Flemish green party Groen is calling for a thorough reform of the region's environmental policy to avoid big pollution scandals from happening again.
On Monday, the Agency for Care and Health took part in a hearing of the PFOS Committee of Enquiry, which is looking into the health consequences of the PFOS-contaminated land near the American chemical company 3M's site in Zwijndrecht, and what role the business, the government, as well as the agency, played in allowing this to happen.
"Why did it remain silent for so long regarding PFAS, despite various signals that something was going on?" Groen MP Mieke Schauvliege, member of the Committee, said.
"The Agency is also meant to give advice on permits. But those opinions didn't come: time and time again, 3M received a silent opinion from the Agency for Care and Health. This means that no research was done into the health effects.
The Committee was set up after it was revealed unsafe levels of the "Forever chemical" PFOS, or perfluorooctanesulfonic acid, a substance hazardous to human and animal health, were discovered in the water and soil near the 3M factory, something the government reportedly kept quiet for years.
Later, blood tests and dust samples showed that the blood of almost 60% of local residents, as well as the air around the site, were also polluted by the chemical, a substance that is part of the wider PFAS group.
This eventually led to the government ordering 3M to stop parts of its production, as it failed to prove its emissions don't cause harm to the environment or people.
Reversing burden of proof
Ahead of Monday's hearing, during which the Committee's members questioned the agency's administrator general, Dirk Dewolf, on "who knew what, when," Groen said the current policy should be reformed, focusing on the reversal of the burden of proof for the industry.
Currently, it is up to environmental agency inspectors to investigate whether a company is damaging the health of local residents, however, the party stressed it should be up to the industry, as the current system only allows inspectors to get to work "when there is pollution and when it is too late for the health of local residents."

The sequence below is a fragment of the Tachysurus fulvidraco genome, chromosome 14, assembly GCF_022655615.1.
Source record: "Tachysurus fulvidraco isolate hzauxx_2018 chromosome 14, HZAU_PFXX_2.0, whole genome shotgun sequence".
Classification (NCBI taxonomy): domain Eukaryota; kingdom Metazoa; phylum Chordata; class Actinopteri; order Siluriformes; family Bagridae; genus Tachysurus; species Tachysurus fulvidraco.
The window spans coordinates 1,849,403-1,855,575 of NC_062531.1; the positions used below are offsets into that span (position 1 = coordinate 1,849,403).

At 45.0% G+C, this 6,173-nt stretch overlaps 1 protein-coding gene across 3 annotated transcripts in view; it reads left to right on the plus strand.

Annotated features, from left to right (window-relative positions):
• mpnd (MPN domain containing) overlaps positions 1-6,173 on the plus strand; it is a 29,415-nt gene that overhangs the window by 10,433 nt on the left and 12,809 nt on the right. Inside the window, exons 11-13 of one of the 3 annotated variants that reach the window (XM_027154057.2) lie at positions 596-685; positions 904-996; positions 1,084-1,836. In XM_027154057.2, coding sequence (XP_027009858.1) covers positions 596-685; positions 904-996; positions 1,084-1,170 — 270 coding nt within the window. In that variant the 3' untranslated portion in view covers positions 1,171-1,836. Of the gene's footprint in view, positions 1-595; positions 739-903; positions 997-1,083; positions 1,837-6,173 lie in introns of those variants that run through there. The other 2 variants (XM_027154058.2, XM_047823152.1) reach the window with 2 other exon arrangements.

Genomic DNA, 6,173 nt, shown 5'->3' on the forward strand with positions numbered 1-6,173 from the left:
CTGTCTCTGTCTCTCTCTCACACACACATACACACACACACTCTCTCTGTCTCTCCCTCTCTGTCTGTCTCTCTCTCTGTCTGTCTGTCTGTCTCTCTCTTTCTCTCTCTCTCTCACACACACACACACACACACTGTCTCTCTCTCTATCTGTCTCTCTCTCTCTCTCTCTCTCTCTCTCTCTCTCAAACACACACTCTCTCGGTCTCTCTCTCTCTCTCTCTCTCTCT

This reversal of the burden of proof was among the recommendations made by Dewolf, based on the principle that environmental degradation "must be tackled at source."
"As is the case with pharmaceutical companies, it should be up to the industry to demonstrate that man-made chemicals are not eco-toxic or potentially harmful to humans."
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He added that there must also be a duty of care from the companies producing the possibly toxic substances, regardless of the conditions of the permit awarded to the business, "as is the case in the United States," meaning they are liable for any health damage caused to people as a result of their production processes.
Dewolf added that Flanders is working on a policy to regulate PFAS and that in general, Belgium is supporting the European Union's ban on the chemical, by gradually phasing out substances belonging to the group.
Finally, to ensure that the risks of the current pollution are curbed, he stressed that various administrations must improve their collaboration and that an intelligent database and a policy around this must be created, allowing technology to predict associations in the possible risks involved.
Yet, one of the biggest problems faced by the agency itself when it comes to giving advice to the government for giving permits, mentioned both by Schauvliege and Dewolf, is the cutbacks in environmental administration, resulting in fewer staff being available to oversee regulation.
"The agency has lost 36% of its staff since 2010. This is phenomenal, and it has an undeniable impact on the quality of policy," said Schauvliege, adding that, as a result of cuts to the Environment Department staff, 20% of the most polluting companies have never been inspected."